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Performance Improvement Plan Used to Retaliate After Age Discrimination Complaint


A survey of employment retaliation cases will show that employers attempt to use many different methods to take action against employees who make complaints about illegal conduct. Not all employment actions are considered “adverse” employment actions that would rise to the level of retaliation. It typically depends on the specific situation. In a recent case out of New Jersey, the federal court dealt with an allegedly retaliatory performance improvement plan.

Ciecka v. The Cooper Health System

The lawsuit filed in federal court in New Jersey, a radiology technologist alleged that he was first placed on a performance improvement plan (PIP) and then terminated shortly after making a complaint about age discrimination. There was evidence presented that shows the technologist did not have any performance issues prior to his discrimination complaint and the court found that evidence sufficient to allow his claims to go to trial.

The Reason for Termination was Highly Questionable

In this case, the employee specifically alleged that two months after he made an informal complaint of age bias he was placed on a performance improvement plan. According to the plan, the employee was demonstrating a lack of competence in using certain operating room equipment. However, the evidence shows that his two prior performance evaluations rated him “exceeds expectations” and did not mention any issues with his competency in using that equipment. A few months after being placed on the PIP, he was terminated for failing to improve under the PIP.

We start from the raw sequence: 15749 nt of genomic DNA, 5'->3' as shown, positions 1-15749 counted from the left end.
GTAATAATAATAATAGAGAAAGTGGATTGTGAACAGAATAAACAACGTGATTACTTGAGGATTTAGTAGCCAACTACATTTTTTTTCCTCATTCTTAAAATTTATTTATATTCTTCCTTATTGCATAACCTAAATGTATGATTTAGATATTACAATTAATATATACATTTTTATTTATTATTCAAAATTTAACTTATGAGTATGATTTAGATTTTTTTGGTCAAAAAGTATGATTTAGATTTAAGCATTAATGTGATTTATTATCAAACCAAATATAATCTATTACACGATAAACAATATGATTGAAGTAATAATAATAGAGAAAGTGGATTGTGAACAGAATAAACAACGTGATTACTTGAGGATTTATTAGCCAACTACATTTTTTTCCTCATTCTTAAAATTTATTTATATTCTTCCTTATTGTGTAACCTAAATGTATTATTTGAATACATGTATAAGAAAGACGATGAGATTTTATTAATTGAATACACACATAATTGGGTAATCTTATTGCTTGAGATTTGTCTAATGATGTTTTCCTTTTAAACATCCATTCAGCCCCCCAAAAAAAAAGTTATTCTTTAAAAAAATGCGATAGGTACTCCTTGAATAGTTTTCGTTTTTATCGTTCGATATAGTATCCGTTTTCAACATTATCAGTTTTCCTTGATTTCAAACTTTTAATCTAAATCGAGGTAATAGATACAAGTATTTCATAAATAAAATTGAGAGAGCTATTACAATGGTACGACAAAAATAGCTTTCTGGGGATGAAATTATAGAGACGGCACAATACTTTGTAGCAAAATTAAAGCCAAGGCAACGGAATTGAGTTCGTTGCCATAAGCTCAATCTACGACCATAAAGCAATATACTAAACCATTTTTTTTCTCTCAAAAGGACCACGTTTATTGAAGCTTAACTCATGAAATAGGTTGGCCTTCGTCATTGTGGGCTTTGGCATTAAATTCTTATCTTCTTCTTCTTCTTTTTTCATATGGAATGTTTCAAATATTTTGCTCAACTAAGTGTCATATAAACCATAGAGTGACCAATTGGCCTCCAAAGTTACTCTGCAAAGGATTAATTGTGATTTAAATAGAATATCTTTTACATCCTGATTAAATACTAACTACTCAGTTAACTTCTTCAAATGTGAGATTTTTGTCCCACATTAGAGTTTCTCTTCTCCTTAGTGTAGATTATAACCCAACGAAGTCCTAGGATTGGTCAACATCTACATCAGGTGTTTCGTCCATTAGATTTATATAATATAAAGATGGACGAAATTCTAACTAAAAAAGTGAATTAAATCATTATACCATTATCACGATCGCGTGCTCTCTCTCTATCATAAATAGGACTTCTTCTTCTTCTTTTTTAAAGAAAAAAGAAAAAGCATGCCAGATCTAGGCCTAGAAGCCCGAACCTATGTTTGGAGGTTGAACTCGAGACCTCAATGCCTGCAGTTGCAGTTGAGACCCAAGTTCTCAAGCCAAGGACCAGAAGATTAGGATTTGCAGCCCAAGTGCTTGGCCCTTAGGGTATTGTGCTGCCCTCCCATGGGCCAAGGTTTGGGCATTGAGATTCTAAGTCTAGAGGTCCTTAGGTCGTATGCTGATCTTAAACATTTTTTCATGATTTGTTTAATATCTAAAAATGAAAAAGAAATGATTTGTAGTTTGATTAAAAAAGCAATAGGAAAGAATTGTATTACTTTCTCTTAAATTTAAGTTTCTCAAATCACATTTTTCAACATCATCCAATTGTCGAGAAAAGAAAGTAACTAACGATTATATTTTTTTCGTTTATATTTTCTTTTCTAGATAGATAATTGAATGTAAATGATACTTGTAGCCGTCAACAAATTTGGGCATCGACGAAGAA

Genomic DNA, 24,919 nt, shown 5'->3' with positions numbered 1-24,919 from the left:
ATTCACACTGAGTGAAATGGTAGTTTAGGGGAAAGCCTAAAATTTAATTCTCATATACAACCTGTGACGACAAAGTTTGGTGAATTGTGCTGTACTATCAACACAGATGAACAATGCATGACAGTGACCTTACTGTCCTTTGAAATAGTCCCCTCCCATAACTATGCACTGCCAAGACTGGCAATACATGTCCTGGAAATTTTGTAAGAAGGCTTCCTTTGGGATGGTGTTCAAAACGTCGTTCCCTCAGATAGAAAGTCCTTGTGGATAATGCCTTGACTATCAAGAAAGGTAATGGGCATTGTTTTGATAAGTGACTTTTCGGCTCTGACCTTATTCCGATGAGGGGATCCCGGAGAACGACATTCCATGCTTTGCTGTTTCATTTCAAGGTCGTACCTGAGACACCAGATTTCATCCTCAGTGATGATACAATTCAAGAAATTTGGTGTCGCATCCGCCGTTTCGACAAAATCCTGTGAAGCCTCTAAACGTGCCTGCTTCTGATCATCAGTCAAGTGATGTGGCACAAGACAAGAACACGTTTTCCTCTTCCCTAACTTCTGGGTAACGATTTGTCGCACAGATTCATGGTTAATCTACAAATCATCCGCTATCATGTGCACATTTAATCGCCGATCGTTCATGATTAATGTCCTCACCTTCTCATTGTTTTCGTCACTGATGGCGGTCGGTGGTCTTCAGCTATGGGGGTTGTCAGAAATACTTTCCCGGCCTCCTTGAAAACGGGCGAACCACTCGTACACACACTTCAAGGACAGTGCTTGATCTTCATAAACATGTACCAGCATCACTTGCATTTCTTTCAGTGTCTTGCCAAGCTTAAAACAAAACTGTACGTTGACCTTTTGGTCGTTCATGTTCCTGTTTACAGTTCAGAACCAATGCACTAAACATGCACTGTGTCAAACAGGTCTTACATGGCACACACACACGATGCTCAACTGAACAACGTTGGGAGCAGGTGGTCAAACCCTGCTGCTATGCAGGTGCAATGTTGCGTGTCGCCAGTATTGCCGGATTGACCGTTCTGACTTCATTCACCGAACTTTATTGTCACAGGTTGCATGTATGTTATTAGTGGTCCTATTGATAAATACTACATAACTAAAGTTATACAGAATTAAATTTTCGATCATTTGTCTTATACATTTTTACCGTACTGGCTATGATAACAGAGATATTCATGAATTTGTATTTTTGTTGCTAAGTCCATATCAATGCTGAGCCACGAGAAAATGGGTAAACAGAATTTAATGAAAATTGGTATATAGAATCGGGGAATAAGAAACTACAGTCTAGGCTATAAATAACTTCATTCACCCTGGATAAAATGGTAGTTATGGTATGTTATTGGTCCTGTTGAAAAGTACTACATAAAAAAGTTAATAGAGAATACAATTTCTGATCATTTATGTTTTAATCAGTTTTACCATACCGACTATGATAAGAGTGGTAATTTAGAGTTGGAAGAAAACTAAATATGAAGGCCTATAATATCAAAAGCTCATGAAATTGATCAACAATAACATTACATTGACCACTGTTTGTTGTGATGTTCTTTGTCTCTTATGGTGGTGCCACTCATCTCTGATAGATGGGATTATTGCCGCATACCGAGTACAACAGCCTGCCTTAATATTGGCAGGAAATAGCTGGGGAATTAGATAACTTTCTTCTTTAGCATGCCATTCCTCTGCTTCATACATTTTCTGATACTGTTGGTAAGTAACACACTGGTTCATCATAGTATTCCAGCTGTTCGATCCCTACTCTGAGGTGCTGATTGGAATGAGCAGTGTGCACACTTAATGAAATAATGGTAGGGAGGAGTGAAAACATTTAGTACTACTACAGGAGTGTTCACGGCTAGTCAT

Evidence Sufficient to Establish Retaliatory Motive

The employee’s age complaint was based on direct references made by his supervisor about his age. The technologist was 52-years-old. The court determined that a jury should be allowed to hear the case, as it would be reasonable for the jury to “read between the lines.” The employer in this case argued that several physicians and technologists state the technologist’s skills were deficient, including his competence in working with that specific equipment. However, the court found evidence that would lead to the reasonable inference that the employee was placed on a PIP and then fired as a form of retaliation for his age discrimination complaint.

Methods of Proving Retaliation

When it comes to performance evaluations in retaliation and discrimination cases, evidence of inconsistencies in performance history can be very helpful in proving a case. In the case of the technologist, not only was he overall rated as “exceeds expectations” in the two prior evaluations, but he also received scores of 4 out of 5 for his competency in operating room technology during those same evaluations. This evidence makes the discipline that he received highly suspect.

Additionally, the technologist offered proof that he was treated differently from other staff radiology technologists. Specifically, he showed that other technologists had the same deficiencies with the operating room equipment yet none of them were put on a PIP or otherwise disciplined.

If you feel you have been the victim of discrimination or retaliation, or if you have any questions regarding your employment rights, please contact Michel | King , either online or by calling us at (205) 265-1880

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